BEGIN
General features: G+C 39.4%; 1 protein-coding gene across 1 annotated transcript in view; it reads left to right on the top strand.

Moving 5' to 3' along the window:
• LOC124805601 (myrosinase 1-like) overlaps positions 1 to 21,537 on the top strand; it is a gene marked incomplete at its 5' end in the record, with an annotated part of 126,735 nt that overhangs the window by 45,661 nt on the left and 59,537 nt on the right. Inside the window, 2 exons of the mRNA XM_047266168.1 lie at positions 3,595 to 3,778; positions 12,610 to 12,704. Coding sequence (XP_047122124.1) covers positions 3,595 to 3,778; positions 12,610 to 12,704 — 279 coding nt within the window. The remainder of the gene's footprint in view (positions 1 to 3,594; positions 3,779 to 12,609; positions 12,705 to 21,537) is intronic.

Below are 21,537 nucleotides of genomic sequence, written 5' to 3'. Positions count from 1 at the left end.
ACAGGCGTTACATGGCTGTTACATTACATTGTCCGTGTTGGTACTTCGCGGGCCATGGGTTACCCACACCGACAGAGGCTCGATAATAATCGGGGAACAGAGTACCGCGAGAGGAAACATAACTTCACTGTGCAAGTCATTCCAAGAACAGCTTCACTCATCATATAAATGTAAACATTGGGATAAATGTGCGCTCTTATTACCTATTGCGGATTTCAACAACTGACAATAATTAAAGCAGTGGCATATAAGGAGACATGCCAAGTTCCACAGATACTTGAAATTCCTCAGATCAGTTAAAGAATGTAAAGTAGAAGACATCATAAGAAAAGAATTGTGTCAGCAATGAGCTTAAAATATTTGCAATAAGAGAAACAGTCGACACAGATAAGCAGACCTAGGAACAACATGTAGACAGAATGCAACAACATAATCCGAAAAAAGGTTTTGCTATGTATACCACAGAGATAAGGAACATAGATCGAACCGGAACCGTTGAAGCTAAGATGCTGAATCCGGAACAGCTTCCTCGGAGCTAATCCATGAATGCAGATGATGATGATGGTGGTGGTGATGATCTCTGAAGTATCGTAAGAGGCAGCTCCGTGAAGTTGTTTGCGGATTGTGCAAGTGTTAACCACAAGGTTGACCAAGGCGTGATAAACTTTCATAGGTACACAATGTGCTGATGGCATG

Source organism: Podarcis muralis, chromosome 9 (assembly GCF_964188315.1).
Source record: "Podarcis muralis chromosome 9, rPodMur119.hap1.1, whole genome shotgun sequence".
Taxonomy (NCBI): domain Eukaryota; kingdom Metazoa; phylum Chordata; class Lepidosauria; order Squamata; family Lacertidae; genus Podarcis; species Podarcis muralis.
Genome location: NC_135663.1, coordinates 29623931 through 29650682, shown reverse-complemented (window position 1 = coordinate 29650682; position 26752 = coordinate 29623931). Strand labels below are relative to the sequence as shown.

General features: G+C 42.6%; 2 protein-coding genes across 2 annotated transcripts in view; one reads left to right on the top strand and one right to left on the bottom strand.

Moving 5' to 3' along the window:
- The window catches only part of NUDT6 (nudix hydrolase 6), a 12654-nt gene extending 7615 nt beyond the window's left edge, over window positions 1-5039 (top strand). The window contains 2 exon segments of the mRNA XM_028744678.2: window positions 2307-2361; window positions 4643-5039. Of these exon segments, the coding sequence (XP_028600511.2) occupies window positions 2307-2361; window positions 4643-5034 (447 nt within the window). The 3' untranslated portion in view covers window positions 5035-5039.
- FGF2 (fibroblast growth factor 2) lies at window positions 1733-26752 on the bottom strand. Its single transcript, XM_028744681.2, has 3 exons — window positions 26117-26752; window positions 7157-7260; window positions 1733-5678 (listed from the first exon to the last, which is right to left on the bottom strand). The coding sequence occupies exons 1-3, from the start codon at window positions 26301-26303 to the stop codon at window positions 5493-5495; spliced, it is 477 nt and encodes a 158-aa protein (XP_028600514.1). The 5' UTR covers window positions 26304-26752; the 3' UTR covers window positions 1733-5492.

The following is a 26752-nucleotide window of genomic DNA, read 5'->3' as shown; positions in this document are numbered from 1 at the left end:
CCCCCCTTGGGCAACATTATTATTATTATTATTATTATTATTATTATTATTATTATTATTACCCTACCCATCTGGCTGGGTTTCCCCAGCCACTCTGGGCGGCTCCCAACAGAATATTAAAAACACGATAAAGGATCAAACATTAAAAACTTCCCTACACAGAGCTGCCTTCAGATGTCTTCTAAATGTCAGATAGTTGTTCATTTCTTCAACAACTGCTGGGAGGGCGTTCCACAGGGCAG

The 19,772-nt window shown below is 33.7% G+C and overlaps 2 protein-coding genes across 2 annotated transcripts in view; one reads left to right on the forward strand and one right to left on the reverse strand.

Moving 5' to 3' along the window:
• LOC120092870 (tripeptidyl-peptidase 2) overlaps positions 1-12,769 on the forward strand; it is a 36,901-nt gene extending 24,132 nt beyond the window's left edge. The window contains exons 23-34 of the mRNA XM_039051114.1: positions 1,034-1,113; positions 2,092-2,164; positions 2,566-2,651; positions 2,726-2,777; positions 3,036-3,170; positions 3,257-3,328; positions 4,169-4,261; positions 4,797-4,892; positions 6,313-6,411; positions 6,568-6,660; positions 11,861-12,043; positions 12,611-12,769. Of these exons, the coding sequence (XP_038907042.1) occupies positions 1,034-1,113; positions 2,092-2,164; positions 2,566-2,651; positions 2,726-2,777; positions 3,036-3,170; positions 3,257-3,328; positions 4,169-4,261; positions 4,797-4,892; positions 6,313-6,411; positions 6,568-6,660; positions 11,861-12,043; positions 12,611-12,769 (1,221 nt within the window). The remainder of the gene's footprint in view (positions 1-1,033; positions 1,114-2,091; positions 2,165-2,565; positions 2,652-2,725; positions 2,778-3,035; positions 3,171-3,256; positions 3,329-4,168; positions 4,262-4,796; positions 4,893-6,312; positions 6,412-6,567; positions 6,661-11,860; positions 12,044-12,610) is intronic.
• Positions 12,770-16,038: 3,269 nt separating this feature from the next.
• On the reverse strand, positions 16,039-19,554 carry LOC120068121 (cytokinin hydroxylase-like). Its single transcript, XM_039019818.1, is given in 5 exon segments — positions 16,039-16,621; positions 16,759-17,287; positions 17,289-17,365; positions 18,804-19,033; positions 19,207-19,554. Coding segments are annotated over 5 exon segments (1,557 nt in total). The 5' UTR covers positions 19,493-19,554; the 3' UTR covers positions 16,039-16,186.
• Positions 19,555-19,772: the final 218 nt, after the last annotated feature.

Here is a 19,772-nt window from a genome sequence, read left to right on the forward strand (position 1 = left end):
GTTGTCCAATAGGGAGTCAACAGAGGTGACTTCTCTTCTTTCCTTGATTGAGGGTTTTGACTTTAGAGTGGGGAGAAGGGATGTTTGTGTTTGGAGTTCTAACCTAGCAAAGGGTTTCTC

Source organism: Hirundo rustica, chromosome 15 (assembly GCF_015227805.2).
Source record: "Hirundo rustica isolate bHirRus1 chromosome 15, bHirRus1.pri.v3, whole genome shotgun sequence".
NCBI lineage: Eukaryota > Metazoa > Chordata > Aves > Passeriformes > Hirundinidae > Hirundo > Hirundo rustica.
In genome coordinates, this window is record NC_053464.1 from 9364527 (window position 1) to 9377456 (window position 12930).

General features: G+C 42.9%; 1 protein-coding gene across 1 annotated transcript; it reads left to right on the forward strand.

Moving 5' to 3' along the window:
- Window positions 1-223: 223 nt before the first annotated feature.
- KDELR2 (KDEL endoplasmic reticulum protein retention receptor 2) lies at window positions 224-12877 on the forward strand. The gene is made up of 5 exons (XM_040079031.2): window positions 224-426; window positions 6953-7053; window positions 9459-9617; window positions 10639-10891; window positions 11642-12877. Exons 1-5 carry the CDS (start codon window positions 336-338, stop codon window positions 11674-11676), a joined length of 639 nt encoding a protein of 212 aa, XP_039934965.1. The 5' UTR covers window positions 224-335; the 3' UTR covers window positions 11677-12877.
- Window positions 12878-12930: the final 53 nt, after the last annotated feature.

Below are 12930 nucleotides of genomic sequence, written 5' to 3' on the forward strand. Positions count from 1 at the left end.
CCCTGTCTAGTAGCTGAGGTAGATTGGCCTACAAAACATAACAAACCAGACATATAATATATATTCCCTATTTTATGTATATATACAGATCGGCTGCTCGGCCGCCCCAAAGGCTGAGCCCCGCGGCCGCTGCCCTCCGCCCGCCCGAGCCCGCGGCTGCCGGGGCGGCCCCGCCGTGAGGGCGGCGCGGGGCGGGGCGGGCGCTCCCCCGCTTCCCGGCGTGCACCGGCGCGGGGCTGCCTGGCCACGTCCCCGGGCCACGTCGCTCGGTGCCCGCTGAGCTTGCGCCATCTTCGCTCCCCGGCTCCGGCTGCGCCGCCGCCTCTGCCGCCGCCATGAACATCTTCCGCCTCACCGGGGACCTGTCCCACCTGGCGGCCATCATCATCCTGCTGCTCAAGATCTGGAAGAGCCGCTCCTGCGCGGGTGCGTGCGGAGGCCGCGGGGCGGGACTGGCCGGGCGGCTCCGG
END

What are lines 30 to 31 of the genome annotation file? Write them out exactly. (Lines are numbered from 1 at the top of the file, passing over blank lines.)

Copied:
- Window positions 1-223: 223 nt before the first annotated feature.
- KDELR2 (KDEL endoplasmic reticulum protein retention receptor 2) lies at window positions 224-12877 on the forward strand. The gene is made up of 5 exons (XM_040079031.2): window positions 224-426; window positions 6953-7053; window positions 9459-9617; window positions 10639-10891; window positions 11642-12877. Exons 1-5 carry the CDS (start codon window positions 336-338, stop codon window positions 11674-11676), a joined length of 639 nt encoding a protein of 212 aa, XP_039934965.1. The 5' UTR covers window positions 224-335; the 3' UTR covers window positions 11677-12877.